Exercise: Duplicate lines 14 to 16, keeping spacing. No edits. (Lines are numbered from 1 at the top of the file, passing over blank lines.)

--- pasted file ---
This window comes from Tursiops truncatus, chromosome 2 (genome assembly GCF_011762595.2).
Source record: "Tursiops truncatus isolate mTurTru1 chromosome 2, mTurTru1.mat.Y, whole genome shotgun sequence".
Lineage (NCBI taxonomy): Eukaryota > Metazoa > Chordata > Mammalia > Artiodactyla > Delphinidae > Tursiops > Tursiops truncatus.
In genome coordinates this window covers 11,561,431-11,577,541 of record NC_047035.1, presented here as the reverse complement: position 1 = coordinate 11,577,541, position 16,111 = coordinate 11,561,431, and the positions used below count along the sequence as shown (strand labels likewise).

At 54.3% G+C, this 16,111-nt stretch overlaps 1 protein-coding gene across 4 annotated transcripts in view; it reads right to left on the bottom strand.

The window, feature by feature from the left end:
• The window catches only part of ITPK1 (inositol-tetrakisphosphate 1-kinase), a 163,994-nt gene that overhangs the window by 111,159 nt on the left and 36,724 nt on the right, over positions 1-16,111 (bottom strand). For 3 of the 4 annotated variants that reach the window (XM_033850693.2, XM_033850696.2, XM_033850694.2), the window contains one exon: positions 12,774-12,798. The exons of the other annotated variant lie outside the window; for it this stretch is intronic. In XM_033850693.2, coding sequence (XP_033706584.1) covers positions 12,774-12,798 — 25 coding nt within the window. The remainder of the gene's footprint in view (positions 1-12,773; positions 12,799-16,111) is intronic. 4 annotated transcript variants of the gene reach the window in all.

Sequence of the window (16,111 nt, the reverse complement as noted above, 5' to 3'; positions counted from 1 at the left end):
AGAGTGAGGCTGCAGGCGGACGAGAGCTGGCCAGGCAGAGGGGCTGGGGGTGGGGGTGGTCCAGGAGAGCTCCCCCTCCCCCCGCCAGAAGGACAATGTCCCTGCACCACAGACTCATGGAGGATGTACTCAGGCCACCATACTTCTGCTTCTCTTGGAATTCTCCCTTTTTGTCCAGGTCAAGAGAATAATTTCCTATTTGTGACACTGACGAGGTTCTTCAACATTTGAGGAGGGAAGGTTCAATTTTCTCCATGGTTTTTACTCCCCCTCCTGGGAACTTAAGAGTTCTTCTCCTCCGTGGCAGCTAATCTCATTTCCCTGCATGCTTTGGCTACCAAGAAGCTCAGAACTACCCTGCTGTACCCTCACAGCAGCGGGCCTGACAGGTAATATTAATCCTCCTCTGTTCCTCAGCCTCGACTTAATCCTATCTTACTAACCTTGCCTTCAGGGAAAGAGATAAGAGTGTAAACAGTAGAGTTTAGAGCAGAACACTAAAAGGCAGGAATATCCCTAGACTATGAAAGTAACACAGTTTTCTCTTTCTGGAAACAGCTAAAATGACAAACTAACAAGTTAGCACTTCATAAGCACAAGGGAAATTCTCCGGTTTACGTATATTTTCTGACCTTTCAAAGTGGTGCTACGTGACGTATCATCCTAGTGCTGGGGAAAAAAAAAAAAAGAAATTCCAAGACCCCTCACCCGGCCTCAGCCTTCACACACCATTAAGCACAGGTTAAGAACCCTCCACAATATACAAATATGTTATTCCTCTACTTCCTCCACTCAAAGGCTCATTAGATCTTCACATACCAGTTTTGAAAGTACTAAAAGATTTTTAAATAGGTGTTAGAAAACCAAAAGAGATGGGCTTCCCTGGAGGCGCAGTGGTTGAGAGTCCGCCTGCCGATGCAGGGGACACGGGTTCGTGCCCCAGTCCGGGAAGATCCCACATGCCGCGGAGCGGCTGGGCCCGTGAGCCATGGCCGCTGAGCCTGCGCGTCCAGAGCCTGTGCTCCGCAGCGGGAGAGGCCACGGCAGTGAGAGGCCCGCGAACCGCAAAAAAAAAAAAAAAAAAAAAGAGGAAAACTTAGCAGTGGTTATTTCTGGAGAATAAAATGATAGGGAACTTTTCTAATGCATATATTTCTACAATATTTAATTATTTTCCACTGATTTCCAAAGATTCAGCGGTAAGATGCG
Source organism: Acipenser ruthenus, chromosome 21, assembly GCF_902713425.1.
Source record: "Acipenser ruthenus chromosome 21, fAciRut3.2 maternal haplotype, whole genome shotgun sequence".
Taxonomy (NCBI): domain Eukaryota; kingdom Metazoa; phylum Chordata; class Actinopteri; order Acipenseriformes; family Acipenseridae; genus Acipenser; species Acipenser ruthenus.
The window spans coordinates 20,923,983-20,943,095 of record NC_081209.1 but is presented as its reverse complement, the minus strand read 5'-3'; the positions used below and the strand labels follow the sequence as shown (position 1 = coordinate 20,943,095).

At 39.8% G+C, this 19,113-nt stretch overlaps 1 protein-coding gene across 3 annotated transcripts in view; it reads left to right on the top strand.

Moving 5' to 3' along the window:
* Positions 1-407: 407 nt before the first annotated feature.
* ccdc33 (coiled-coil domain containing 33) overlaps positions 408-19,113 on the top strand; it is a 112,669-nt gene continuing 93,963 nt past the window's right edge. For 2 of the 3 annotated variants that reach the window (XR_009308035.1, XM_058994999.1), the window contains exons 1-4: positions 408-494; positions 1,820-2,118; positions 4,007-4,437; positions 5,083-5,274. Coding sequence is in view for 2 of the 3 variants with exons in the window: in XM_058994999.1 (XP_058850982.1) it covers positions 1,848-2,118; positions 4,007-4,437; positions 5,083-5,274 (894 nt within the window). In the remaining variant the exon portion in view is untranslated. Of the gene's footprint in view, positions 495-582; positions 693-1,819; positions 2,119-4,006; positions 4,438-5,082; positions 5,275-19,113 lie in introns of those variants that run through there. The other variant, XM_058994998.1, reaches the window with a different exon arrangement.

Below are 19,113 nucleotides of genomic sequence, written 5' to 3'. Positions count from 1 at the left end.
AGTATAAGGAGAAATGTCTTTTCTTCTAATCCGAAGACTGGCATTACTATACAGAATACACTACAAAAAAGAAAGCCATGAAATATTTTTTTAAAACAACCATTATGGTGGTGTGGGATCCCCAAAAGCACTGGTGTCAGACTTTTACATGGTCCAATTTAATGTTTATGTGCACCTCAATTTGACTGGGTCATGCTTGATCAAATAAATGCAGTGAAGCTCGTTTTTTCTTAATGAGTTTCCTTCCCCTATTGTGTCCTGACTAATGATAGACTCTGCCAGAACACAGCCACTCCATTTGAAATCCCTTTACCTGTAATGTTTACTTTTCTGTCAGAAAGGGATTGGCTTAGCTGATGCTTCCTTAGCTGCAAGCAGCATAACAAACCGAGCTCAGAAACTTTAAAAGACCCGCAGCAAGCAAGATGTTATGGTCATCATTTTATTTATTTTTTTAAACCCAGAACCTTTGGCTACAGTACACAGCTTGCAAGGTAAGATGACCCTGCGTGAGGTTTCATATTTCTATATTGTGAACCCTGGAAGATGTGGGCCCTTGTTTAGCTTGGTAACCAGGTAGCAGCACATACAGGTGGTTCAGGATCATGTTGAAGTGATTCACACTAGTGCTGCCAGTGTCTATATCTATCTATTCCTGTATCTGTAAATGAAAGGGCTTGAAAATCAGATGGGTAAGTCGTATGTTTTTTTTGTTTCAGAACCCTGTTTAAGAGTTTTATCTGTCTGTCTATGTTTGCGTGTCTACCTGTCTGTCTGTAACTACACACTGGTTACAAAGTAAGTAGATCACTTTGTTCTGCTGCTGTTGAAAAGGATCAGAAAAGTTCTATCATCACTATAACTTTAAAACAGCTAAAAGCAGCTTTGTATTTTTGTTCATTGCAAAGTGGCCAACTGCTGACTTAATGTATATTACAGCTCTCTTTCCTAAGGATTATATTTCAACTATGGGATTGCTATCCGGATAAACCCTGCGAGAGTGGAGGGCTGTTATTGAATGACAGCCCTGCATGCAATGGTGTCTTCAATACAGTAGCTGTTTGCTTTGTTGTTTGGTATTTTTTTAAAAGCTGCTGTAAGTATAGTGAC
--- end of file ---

At 39.8% G+C, this 19,113-nt stretch overlaps 1 protein-coding gene across 3 annotated transcripts in view; it reads left to right on the top strand.

Moving 5' to 3' along the window:
* Positions 1-407: 407 nt before the first annotated feature.